The thought never would have occurred to me.  

The teen behind the cash register at the
local Sport’s Emporium asked, “Are you going to keep score or not?” and 
I said, “Yes.”  This
was after we picked our ball colors, before we chose our clubs. 

“Western theme or Castle?” she asked.

“Castle,” I said, which is what we’d agreed on, although I
knew my eight-year-old son was awful curious about the Western course.  She reached into a bin and handed me a piece
of card stock folded with a sharpened golf pencil tucked inside.  Between the folds were tidy squares for
keeping score and the par expectations for each hole. 

Leaving behind the video games, laser tag and AC, we set out
across a concrete wasteland toward the putt-putt courses.  Alone with our older two kids for the night,
we were happy to be doing something that would’ve been impossible with two four
year olds in tow.  Sophia and Solomon
loped along, their spindly legs flashing new sneakers, hers a neon sherbet and
his navy blue. 

We were sweating already and yawning in the early evening
light, but strategically placed waterfalls and a breeze pulled us up the hill
toward hole #1.  The cashier had planted a seed in my mind and so I asked my husband, “Do we want to keep

“Do you guys want to keep score?” John asked the kids. 

“No,” they called back over their shoulders.  So we didn’t. 
The tidy little pencil and its accompanying card stayed buried in my
bag.  It was a good thing, because right
off the bat at hole #1, Sophia’s sent her ball flying directly into the
water.  We laughed and, noting how hot it
was and how far away replacement balls were located, fished the ball out of the

“Can I try again?” she asked.  Of course. 

And so it went.  Two
gawky kids in new sneakers and two almost forty parents spinning along through
18 holes of minor mishaps and triumphs. 
We took turns, mostly, and refrained from “walking the ball” when a shot
proved too tough, mostly.  Solomon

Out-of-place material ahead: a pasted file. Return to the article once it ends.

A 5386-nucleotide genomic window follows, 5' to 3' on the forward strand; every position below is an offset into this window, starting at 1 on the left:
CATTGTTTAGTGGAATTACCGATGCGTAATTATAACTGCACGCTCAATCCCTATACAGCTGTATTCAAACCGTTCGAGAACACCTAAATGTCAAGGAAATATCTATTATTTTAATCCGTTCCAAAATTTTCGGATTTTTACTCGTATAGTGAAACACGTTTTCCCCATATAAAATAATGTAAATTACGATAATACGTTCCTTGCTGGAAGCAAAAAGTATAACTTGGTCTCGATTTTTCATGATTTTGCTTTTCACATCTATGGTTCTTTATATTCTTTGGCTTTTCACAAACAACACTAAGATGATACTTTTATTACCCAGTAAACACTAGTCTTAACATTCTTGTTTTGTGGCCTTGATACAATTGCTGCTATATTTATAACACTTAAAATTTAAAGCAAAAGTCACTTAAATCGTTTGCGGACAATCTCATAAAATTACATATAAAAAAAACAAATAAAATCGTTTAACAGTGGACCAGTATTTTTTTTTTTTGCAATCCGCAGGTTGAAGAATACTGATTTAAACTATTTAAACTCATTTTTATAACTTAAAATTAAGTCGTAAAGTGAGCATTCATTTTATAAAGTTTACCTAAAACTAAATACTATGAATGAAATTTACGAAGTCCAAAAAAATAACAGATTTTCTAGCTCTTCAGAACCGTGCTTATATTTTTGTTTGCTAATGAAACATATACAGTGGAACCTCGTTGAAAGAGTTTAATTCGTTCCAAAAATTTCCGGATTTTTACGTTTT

consistently sent other people’s balls flying with inadvertent taps from his
big, new shoes.  He tripped over his own
club at least twice and, around hole #10, sent his own ball arcing though the
air into the water.  We all gave-up at
one point or another and then, at the next hole, got back into the game again.

We had fun, which was the point.

Around hole #15 it dawned on me that perhaps, because we
weren’t keeping score, we weren’t really trying.  Then I got a little tense and tried to focus
on the shot at hand.  It didn’t seem to
make a difference.  

I realized then that
I was trying, only my effort was turned in a different direction – away from
perfection and accomplishment, toward fun and enjoyment.  As far as I know, there isn’t a score card
for that.  

*   *   *   *

Only 10 spaces left!  I’m super excited to be joining with Andi Cumbo-Floyd and Shawn Smucker to organize a weekend writer’s retreat this summer at God’s Whisper Farm in the beautiful mountains of Virginia.  Visit Andi’s website for more info!

Welcome to the #SmallWonder link-up.  

What if we chose to deliberately look for small moments of wonder, the small sparks of presence, of delight or sorrow, of true humanity in which we meet God?  

That’s my proposal – that we gather here each week to share one moment of Wonder from each of our days.  You’re invited to link-up a brief post about a small moment of wonder.  Don’t worry if your post is too long, too short, or not just right – you’re welcome to come as you are.  

While you’re here, please do take a look around and encourage at least one other blogger with a comment.   

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